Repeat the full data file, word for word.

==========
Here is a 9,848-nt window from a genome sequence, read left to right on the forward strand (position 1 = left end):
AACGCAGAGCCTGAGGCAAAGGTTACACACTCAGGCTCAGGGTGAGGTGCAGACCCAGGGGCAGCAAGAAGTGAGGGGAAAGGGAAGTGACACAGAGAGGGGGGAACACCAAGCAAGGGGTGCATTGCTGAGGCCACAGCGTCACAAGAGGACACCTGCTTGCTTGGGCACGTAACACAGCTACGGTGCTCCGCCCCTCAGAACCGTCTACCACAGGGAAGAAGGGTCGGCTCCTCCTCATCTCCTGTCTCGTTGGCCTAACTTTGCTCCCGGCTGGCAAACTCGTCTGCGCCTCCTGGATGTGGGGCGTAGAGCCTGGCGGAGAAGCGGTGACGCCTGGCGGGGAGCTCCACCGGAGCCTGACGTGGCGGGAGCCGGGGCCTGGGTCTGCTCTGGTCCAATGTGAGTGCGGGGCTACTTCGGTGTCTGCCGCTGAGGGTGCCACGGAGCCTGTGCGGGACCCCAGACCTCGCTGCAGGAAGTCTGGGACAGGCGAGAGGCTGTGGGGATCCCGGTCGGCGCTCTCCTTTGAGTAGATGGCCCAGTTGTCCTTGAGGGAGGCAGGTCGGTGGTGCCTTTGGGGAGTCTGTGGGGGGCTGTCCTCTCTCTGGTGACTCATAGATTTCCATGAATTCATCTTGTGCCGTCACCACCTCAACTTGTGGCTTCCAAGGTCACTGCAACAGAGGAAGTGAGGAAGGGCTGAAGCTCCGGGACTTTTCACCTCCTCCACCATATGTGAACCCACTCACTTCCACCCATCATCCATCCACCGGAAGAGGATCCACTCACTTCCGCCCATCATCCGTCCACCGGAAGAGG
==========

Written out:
Here is a 9,848-nt window from a genome sequence, read left to right on the forward strand (position 1 = left end):
AACGCAGAGCCTGAGGCAAAGGTTACACACTCAGGCTCAGGGTGAGGTGCAGACCCAGGGGCAGCAAGAAGTGAGGGGAAAGGGAAGTGACACAGAGAGGGGGGAACACCAAGCAAGGGGTGCATTGCTGAGGCCACAGCGTCACAAGAGGACACCTGCTTGCTTGGGCACGTAACACAGCTACGGTGCTCCGCCCCTCAGAACCGTCTACCACAGGGAAGAAGGGTCGGCTCCTCCTCATCTCCTGTCTCGTTGGCCTAACTTTGCTCCCGGCTGGCAAACTCGTCTGCGCCTCCTGGATGTGGGGCGTAGAGCCTGGCGGAGAAGCGGTGACGCCTGGCGGGGAGCTCCACCGGAGCCTGACGTGGCGGGAGCCGGGGCCTGGGTCTGCTCTGGTCCAATGTGAGTGCGGGGCTACTTCGGTGTCTGCCGCTGAGGGTGCCACGGAGCCTGTGCGGGACCCCAGACCTCGCTGCAGGAAGTCTGGGACAGGCGAGAGGCTGTGGGGATCCCGGTCGGCGCTCTCCTTTGAGTAGATGGCCCAGTTGTCCTTGAGGGAGGCAGGTCGGTGGTGCCTTTGGGGAGTCTGTGGGGGGCTGTCCTCTCTCTGGTGACTCATAGATTTCCATGAATTCATCTTGTGCCGTCACCACCTCAACTTGTGGCTTCCAAGGTCACTGCAACAGAGGAAGTGAGGAAGGGCTGAAGCTCCGGGACTTTTCACCTCCTCCACCATATGTGAACCCACTCACTTCCACCCATCATCCATCCACCGGAAGAGGATCCACTCACTTCCGCCCATCATCCGTCCACCGGAAGAGG